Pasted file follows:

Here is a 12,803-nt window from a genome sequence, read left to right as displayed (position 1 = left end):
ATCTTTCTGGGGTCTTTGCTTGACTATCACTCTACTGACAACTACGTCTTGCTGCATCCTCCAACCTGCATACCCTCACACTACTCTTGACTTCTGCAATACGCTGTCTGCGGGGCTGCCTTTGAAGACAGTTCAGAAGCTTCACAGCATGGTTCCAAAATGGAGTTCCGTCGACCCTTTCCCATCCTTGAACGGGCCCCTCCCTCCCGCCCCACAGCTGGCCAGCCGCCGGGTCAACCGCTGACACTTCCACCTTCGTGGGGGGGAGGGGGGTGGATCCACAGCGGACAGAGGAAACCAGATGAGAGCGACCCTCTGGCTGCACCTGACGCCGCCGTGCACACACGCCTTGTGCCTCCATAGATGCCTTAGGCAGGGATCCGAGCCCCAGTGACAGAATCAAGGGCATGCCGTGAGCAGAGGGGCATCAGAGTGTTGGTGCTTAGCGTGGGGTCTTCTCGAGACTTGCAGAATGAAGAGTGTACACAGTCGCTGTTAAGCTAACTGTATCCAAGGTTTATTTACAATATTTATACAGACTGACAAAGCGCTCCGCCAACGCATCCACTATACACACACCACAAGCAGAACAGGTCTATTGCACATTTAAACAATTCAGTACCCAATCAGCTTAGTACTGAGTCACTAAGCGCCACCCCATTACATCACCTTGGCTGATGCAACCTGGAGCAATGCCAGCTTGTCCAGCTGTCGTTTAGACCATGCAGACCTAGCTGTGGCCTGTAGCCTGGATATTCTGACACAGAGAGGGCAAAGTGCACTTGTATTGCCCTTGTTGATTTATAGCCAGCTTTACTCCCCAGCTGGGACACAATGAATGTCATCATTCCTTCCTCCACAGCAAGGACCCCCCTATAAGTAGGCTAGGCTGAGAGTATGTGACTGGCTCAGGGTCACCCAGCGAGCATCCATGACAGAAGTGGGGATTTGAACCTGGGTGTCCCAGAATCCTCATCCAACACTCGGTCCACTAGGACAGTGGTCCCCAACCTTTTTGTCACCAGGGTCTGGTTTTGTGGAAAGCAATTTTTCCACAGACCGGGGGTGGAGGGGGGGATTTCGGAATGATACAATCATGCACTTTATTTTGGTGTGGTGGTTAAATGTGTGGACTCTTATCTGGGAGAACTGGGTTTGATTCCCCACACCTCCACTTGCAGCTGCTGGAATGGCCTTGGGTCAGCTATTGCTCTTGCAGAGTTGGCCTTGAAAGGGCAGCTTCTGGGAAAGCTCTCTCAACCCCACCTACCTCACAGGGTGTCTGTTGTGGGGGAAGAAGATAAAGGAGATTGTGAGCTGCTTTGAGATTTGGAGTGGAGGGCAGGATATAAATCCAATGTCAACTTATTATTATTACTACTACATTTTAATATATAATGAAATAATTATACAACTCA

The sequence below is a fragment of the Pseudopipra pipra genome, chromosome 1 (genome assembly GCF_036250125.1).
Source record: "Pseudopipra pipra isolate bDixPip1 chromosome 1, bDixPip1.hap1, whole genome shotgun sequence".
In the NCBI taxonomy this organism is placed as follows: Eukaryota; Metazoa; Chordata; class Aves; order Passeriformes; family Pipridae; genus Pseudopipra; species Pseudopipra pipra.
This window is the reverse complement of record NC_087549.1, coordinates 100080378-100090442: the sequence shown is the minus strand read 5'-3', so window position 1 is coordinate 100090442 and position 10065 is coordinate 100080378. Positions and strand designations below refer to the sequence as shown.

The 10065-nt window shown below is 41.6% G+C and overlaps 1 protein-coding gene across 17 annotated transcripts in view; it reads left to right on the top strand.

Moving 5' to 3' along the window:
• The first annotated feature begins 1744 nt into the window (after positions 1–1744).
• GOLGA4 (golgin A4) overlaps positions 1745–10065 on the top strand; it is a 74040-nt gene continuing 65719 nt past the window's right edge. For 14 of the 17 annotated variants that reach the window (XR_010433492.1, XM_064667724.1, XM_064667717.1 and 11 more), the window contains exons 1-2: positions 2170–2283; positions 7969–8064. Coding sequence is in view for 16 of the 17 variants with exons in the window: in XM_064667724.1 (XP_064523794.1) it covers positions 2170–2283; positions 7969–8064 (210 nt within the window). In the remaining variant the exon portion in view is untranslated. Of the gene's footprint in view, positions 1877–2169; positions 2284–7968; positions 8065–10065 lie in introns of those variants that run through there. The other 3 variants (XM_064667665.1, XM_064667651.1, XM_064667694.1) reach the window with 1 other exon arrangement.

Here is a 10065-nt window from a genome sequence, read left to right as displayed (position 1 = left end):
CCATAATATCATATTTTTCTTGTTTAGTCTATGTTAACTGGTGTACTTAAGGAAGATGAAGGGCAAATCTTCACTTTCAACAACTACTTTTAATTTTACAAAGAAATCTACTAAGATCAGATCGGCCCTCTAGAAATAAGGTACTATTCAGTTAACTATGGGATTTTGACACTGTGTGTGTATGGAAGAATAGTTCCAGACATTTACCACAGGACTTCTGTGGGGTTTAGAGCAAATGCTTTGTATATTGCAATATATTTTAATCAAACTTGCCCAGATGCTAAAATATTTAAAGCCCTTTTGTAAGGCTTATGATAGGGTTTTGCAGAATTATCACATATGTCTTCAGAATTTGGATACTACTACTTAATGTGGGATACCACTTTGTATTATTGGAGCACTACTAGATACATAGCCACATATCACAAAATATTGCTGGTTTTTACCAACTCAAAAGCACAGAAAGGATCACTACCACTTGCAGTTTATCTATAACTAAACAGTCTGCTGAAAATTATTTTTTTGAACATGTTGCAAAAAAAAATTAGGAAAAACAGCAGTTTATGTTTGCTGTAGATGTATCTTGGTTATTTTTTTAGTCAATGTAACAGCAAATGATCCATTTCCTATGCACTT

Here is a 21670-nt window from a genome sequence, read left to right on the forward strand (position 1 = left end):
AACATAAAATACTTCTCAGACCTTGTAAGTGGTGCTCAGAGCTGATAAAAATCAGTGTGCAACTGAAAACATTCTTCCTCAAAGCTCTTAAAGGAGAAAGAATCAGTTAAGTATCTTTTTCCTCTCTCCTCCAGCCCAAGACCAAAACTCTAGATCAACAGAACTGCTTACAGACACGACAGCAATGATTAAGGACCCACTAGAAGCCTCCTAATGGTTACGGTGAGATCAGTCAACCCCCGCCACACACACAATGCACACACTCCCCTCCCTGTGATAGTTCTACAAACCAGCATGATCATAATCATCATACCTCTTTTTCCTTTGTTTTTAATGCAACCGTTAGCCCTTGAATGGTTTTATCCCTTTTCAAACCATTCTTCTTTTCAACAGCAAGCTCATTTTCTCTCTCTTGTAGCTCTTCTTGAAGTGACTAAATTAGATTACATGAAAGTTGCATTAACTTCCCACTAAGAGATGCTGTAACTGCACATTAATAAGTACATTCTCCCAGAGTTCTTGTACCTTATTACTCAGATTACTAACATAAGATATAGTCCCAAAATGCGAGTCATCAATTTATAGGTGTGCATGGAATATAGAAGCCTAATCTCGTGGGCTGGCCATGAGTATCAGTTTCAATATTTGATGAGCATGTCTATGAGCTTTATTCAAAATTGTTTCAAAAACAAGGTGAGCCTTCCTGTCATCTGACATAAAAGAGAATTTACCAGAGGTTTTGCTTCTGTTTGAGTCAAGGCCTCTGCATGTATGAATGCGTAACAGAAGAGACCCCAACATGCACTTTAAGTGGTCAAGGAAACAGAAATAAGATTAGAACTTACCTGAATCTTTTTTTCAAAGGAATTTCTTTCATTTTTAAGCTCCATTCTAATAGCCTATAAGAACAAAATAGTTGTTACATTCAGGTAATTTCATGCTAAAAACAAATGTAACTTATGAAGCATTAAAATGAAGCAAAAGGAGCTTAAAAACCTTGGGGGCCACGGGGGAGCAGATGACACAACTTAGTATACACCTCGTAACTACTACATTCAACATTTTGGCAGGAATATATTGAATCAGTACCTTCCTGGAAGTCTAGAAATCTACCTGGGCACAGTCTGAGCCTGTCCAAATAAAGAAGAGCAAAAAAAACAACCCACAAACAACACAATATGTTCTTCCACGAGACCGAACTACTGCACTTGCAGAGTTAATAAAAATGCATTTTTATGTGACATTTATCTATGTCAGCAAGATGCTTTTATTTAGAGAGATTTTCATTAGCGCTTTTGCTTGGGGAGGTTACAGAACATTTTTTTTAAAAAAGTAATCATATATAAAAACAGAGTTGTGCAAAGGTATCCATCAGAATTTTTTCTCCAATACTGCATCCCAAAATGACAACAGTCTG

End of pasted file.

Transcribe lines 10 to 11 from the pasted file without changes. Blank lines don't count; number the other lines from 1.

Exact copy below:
• GOLGA4 (golgin A4) overlaps positions 1745–10065 on the top strand; it is a 74040-nt gene continuing 65719 nt past the window's right edge. For 14 of the 17 annotated variants that reach the window (XR_010433492.1, XM_064667724.1, XM_064667717.1 and 11 more), the window contains exons 1-2: positions 2170–2283; positions 7969–8064. Coding sequence is in view for 16 of the 17 variants with exons in the window: in XM_064667724.1 (XP_064523794.1) it covers positions 2170–2283; positions 7969–8064 (210 nt within the window). In the remaining variant the exon portion in view is untranslated. Of the gene's footprint in view, positions 1877–2169; positions 2284–7968; positions 8065–10065 lie in introns of those variants that run through there. The other 3 variants (XM_064667665.1, XM_064667651.1, XM_064667694.1) reach the window with 1 other exon arrangement.

Here is a 10065-nt window from a genome sequence, read left to right as displayed (position 1 = left end):